Three Bell reps sell the same deal, but the customer is told he can’t have it.




3 Bell Reps
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According to lawyer Walter Schultz, verbal agreements may be just as legally binding as written agreements depending on the facts. All is documented by the licensed private investigator, so when he called Bell Mobility in February for a better offer on his service, he registered the conversations.

Three separate customer service representatives presented him with the same deal of 10 GB of data for $55 a month, which he accepted.

However, Bell later informed the man from Kitchener, Ont., that the offer was not available because it did not exist.

With telecom companies, these kinds of transactions — where one thing is promised and another is delivered — seem to be common.

According to the Commission for Complaints about Telecom-television Services (CCTS), a mediator between consumers and telcos, misleading details or contract terms that clash with a prior agreement is among the most common complaints.

These kinds of transactions — where one thing is promised and another is delivered — seem to be popular among telecom companies.

Misleading information or contract terms that conflict with a previous arrangement is among the most common grievances, according to the Commission for Complaints about Telecom-television Services (CCTS), a mediator between customers and telcos.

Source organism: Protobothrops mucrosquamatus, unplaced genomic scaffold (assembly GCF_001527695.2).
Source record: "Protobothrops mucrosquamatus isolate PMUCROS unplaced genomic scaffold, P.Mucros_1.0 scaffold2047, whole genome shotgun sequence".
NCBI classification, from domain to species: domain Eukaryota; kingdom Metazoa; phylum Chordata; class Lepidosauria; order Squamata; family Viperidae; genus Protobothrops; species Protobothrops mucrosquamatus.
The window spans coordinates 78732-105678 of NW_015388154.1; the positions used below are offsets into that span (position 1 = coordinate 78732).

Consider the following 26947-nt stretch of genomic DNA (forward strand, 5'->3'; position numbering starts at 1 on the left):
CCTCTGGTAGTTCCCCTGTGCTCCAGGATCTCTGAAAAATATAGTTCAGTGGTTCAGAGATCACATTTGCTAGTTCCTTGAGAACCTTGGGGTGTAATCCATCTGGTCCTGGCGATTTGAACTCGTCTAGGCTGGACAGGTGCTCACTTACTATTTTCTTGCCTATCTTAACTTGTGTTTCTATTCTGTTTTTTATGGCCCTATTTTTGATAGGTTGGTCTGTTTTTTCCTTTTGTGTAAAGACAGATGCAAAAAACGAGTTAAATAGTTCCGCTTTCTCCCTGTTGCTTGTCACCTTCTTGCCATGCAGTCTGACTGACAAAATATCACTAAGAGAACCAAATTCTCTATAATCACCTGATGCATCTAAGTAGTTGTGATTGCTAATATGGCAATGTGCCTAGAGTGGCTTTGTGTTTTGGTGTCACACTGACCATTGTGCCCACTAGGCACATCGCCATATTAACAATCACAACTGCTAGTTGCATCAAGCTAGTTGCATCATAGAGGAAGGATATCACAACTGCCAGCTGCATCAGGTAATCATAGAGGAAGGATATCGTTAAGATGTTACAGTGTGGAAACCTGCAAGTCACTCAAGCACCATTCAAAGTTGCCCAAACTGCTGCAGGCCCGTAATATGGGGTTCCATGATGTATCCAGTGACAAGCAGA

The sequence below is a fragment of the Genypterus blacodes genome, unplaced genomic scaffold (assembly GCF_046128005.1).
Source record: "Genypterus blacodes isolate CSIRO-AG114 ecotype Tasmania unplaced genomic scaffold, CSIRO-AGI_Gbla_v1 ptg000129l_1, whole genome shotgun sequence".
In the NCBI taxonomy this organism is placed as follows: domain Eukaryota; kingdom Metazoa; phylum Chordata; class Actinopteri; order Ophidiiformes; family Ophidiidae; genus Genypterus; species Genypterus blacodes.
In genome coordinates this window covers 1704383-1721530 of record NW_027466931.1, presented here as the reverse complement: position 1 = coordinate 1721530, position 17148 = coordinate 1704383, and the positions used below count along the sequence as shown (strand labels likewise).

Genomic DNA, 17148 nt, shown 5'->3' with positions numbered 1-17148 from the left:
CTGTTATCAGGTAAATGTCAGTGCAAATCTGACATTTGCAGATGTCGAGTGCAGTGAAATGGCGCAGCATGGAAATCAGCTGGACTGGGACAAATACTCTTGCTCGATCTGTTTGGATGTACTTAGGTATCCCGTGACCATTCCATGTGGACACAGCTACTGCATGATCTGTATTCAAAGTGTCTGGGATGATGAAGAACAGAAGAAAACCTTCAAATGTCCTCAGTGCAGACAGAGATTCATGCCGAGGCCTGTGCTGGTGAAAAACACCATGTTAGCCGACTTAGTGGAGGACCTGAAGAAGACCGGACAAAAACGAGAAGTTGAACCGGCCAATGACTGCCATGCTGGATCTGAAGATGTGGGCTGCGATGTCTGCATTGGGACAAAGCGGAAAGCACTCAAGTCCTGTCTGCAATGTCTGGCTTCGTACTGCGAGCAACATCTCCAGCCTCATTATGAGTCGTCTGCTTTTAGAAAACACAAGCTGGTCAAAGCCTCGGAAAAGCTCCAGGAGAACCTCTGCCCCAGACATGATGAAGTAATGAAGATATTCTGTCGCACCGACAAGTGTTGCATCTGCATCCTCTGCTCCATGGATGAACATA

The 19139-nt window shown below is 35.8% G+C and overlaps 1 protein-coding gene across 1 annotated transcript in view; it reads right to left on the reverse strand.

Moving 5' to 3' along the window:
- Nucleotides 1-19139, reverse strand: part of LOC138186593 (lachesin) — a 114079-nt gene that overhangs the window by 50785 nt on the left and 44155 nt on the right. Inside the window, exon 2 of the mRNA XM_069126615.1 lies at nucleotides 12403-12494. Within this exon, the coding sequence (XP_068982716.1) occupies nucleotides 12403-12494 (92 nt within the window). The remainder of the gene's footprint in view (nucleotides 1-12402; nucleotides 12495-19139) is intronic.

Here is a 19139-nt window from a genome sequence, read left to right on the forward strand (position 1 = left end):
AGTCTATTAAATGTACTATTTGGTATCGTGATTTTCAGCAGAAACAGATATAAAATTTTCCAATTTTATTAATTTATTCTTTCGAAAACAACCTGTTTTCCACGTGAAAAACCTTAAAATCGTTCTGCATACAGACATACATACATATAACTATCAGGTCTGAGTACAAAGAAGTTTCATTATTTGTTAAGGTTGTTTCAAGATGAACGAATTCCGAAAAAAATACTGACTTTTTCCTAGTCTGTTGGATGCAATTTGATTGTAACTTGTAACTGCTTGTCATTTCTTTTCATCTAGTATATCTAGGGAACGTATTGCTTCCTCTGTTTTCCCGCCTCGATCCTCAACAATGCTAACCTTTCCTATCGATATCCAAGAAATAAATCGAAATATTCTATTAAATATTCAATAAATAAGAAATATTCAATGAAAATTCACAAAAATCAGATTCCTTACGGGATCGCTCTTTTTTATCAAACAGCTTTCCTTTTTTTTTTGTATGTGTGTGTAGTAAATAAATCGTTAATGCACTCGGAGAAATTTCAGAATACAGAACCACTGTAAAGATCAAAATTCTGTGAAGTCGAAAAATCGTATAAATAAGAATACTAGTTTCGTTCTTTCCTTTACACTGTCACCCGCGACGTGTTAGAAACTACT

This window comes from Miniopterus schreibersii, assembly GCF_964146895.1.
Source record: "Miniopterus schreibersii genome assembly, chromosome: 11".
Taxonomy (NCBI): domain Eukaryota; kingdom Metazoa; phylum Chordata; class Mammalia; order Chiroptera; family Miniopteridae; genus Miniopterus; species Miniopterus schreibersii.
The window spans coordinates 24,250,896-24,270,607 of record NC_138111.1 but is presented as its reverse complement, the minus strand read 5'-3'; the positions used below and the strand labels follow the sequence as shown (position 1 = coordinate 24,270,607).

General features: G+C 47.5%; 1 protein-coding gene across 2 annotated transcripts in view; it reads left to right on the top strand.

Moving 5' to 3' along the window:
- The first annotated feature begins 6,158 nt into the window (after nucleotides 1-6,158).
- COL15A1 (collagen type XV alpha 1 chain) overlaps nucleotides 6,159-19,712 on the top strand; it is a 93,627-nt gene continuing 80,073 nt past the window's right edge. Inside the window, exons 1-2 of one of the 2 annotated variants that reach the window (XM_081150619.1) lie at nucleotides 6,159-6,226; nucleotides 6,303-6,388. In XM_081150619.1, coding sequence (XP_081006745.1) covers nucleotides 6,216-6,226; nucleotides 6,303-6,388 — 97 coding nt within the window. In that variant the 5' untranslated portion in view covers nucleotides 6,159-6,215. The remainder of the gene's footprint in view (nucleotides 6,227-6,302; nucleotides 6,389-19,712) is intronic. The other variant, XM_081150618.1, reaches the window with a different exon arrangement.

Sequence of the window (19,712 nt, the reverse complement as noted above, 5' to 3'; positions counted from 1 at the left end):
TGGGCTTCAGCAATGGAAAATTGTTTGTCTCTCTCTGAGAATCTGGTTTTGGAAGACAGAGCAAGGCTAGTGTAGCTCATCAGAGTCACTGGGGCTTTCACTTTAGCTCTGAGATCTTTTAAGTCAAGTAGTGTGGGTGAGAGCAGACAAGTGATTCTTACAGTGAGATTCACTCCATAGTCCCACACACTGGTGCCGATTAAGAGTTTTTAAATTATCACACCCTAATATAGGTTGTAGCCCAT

Bell blames Schultz’s bad experience on the sales reps, claiming they mixed up two different deals and apologizing.

He claims that if a customer accepts a bid, it can be considered a legal contract. Even those with evidence are having difficulty getting what they were told.

Schultz had a lot of evidence, but it didn’t seem to motivate him much with Bell. He figured it was a done deal when he first met with an agent on Feb. 27, because that’s what the agent told him.

The agent explicitly states in the recording — which Go Public heard — that all Schultz has to do now is go to his local Bell store to pick up the new phone, and the data offer will begin.

Schultz also requested a confirmation number but was told he didn’t need one because it was already recorded on his account.